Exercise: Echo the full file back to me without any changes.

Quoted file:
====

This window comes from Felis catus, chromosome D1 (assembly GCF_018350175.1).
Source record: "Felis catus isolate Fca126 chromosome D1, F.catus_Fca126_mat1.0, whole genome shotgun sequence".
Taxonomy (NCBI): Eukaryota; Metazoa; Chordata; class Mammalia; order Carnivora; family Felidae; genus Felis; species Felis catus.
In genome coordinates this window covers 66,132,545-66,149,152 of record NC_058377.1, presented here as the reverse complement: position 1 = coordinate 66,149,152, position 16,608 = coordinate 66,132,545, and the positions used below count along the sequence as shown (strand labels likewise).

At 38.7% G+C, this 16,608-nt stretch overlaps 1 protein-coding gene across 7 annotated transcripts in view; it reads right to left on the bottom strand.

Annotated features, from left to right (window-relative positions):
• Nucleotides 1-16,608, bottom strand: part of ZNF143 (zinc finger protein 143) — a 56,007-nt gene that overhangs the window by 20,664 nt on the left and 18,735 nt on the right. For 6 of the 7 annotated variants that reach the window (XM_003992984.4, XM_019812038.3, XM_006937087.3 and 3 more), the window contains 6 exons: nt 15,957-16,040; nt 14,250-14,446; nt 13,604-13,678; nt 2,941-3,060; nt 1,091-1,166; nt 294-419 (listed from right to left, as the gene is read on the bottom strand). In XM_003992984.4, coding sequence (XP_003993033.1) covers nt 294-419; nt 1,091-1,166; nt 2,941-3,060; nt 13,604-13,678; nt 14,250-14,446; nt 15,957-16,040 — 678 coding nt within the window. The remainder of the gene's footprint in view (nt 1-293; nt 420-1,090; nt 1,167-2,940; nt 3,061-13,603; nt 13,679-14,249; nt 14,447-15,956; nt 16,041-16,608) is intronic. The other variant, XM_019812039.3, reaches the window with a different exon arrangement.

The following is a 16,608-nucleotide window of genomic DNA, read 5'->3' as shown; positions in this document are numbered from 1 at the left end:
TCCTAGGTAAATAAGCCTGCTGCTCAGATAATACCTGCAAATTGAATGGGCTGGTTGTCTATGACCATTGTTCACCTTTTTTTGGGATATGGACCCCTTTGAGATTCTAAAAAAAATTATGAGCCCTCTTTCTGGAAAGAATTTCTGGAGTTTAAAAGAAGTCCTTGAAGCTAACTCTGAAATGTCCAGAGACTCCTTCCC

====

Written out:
This window comes from Felis catus, chromosome D1 (assembly GCF_018350175.1).
Source record: "Felis catus isolate Fca126 chromosome D1, F.catus_Fca126_mat1.0, whole genome shotgun sequence".
Taxonomy (NCBI): Eukaryota; Metazoa; Chordata; class Mammalia; order Carnivora; family Felidae; genus Felis; species Felis catus.
In genome coordinates this window covers 66,132,545-66,149,152 of record NC_058377.1, presented here as the reverse complement: position 1 = coordinate 66,149,152, position 16,608 = coordinate 66,132,545, and the positions used below count along the sequence as shown (strand labels likewise).

At 38.7% G+C, this 16,608-nt stretch overlaps 1 protein-coding gene across 7 annotated transcripts in view; it reads right to left on the bottom strand.

Annotated features, from left to right (window-relative positions):
• Nucleotides 1-16,608, bottom strand: part of ZNF143 (zinc finger protein 143) — a 56,007-nt gene that overhangs the window by 20,664 nt on the left and 18,735 nt on the right. For 6 of the 7 annotated variants that reach the window (XM_003992984.4, XM_019812038.3, XM_006937087.3 and 3 more), the window contains 6 exons: nt 15,957-16,040; nt 14,250-14,446; nt 13,604-13,678; nt 2,941-3,060; nt 1,091-1,166; nt 294-419 (listed from right to left, as the gene is read on the bottom strand). In XM_003992984.4, coding sequence (XP_003993033.1) covers nt 294-419; nt 1,091-1,166; nt 2,941-3,060; nt 13,604-13,678; nt 14,250-14,446; nt 15,957-16,040 — 678 coding nt within the window. The remainder of the gene's footprint in view (nt 1-293; nt 420-1,090; nt 1,167-2,940; nt 3,061-13,603; nt 13,679-14,249; nt 14,447-15,956; nt 16,041-16,608) is intronic. The other variant, XM_019812039.3, reaches the window with a different exon arrangement.

The following is a 16,608-nucleotide window of genomic DNA, read 5'->3' as shown; positions in this document are numbered from 1 at the left end:
TCCTAGGTAAATAAGCCTGCTGCTCAGATAATACCTGCAAATTGAATGGGCTGGTTGTCTATGACCATTGTTCACCTTTTTTTGGGATATGGACCCCTTTGAGATTCTAAAAAAAATTATGAGCCCTCTTTCTGGAAAGAATTTCTGGAGTTTAAAAGAAGTCCTTGAAGCTAACTCTGAAATGTCCAGAGACTCCTTCCC